In looking back into the theological tradition, it can be admitted that an insight or an act of understanding can be expressed in the words and the language of an inadequate philosophy. The conceptuality which is employed might not be too sound or accurate. Misleading connotations can be suggested. Witness, for example, how St. Augustine speaks about human judgment in a manner which relies on Platonic cognitional conceptions. One knows a truth by contemplating or by looking at a set of higher eternal reasons which, in some way, one sees or beholds from a distance. From the context of a lower viewpoint, one ascends or looks upwards toward some kind of higher viewpoint that is given or beheld by a seeing which now occurs within one's mind. Cf. Lonergan, Verbum, p. 85. In the kind of language which Augustine uses, in our human knowing one does not simply believe or hold to what one's bodily eyes may see since “what is not so seen is more truly seen, for what is [physically] seen belongs to time, but what is seen with the mind and soul belongs to eternity.” Cf. Augustine, Tractatus de Mysteriis, nos. 8-16, as cited by Matthew Lamb, Eternity, Time, and the Life of Wisdom (Naples, Florida: Sapientia Press, 2007), pp. 32-33.


When speaking about his own analysis, Augustine refers to a process of self-reflection which leads him to speak about a cognitional movement which he finds within the depths of his soul (a cognitional movement that takes him from instances of sensible experience to instances of intelligible experience as this is given to him through lightning flashes or quick glimpses that suddenly and unexpectedly reveal the presence and workings of a higher “intelligible and intelligent light.” Cf. Lamb, p. 32. As Augustine had noted in his Confessions: although the mind “generates all images,” it is not itself an image. It possesses a “totally different nature.” It exists as a “spiritual presence or light” which is able to know that what is real is not to be identified with what exists as a body. Cf. Confessions, 7, 1, as cited by Lamb, p. 32; 7, 1-13, as cited by Lamb, n. 16, p. 35. The human mind exercises a specific causality of its own and in a manner which verifies a traditional maxim (in the words which Leibniz uses to express this maxim): “there is nothing in the intellect that was not first in the senses, except the intellect itself.” Cf. Loemker, G. W. Leibniz 556, as cited and quoted by Tim Lynch, “Human Knowledge: Passivity, Experience, and Structural Actuation: An Approach to the Problem of the A Priori,” Method: Journal of Lonergan Studies 17 (Spring 1999): 77.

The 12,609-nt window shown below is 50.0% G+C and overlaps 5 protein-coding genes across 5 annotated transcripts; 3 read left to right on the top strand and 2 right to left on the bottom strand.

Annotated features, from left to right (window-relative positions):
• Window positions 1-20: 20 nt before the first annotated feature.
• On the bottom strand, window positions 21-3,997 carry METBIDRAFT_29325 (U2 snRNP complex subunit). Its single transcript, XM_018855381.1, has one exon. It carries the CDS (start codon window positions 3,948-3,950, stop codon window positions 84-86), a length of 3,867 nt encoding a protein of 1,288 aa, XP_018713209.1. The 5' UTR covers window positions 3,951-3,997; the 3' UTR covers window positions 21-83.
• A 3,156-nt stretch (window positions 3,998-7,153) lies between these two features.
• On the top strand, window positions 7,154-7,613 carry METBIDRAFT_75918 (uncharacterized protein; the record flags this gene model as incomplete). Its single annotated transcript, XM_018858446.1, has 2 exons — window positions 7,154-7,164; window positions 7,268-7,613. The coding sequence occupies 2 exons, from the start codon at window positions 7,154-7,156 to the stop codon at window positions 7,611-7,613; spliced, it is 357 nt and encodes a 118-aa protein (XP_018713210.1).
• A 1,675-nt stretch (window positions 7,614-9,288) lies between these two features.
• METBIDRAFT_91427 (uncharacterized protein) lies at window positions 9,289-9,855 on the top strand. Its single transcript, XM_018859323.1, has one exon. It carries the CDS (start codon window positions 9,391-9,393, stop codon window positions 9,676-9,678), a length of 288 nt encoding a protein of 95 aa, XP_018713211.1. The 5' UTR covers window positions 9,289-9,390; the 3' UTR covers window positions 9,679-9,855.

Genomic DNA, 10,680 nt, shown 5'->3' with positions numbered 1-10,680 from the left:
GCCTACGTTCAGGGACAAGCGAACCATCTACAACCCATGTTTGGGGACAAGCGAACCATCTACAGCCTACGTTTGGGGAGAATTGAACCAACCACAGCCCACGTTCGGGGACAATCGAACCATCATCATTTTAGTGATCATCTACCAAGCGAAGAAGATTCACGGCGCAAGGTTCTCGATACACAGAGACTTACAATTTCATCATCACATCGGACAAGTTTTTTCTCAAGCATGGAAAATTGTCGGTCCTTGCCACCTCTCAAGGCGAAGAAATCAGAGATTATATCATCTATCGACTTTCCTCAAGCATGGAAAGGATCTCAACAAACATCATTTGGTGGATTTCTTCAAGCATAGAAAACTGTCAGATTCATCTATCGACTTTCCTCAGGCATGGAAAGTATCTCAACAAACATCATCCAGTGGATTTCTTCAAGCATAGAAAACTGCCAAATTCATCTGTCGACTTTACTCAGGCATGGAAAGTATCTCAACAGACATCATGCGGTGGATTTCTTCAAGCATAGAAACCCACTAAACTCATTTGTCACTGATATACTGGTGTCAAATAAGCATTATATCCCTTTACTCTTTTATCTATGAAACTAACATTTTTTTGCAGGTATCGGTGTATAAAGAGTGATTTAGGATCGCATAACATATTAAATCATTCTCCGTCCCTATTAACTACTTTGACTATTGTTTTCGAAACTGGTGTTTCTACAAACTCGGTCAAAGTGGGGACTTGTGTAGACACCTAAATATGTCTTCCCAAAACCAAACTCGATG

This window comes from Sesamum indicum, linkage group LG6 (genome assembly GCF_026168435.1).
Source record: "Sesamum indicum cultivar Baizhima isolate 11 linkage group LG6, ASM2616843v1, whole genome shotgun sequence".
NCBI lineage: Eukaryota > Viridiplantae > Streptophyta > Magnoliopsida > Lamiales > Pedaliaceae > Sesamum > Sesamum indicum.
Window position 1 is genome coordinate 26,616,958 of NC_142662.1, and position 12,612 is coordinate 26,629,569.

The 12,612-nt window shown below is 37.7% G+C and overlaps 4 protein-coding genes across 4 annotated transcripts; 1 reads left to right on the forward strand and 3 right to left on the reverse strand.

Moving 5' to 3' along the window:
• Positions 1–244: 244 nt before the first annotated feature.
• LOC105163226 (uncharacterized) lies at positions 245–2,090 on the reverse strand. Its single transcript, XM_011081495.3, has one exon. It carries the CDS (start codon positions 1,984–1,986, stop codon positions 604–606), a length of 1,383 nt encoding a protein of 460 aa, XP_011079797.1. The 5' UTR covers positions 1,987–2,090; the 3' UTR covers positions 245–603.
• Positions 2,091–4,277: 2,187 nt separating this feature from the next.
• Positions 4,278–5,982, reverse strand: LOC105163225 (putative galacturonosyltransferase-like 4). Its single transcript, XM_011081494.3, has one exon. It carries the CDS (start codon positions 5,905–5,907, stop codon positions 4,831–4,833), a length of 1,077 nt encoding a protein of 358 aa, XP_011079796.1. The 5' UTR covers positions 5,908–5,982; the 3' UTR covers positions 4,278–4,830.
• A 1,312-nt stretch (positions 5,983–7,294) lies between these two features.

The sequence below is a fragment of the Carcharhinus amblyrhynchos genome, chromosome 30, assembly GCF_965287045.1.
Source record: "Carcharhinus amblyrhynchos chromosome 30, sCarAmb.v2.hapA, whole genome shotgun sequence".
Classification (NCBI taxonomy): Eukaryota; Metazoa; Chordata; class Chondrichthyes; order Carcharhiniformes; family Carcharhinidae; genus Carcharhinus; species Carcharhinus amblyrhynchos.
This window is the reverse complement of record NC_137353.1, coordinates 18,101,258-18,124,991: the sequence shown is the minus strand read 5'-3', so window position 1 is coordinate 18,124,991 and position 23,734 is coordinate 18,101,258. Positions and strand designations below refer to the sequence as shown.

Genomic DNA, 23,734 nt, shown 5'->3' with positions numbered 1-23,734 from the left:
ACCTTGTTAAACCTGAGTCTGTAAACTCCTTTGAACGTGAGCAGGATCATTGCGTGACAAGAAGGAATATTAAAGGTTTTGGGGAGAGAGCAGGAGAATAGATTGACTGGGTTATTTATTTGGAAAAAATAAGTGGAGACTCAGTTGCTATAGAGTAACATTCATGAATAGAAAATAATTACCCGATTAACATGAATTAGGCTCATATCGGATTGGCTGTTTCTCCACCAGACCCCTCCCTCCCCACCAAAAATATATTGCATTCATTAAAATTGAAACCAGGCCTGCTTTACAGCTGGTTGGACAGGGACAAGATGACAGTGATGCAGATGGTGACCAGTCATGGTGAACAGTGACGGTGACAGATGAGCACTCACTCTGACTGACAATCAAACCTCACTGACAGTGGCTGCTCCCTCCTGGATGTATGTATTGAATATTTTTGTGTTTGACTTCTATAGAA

In the words of Augustine's conceptuality, in the human knowledge of any truth, a “changing mind” is contrasted with what never changes. It is changed by “unchanging, eternal truth.” Tentative acts of understanding, to the degree that they exist as true acts of understanding, are all grounded in eternal reasons which, in Augustine, are to be regarded as first principles although, in the conceptuality of his language, Augustine does not speak about first principles, “first principles” being a designation which Aquinas uses in order to speak (in a more differentiated manner) about grounding acts of sense and intellect (acts of sense and intellect which function as the first principles of one's human cognition in all its subsequent acts). Acts of human reason are normed by fundamental laws of thought that govern how one's mind can rationally move from one proposition or thought to another proposition or thought without risk of contradiction. Through this kind of approach, however, which moves from Augustine to Aquinas, a transposition is effected which allows one to move from the philosophy of mind present in Augustine to the philosophy of mind present in Aquinas (in a manner which transcends what differences may exist). The context is a prolongation or a continuity which is to be adverted to and which exists more profoundly and more deeply than the existence of any difference.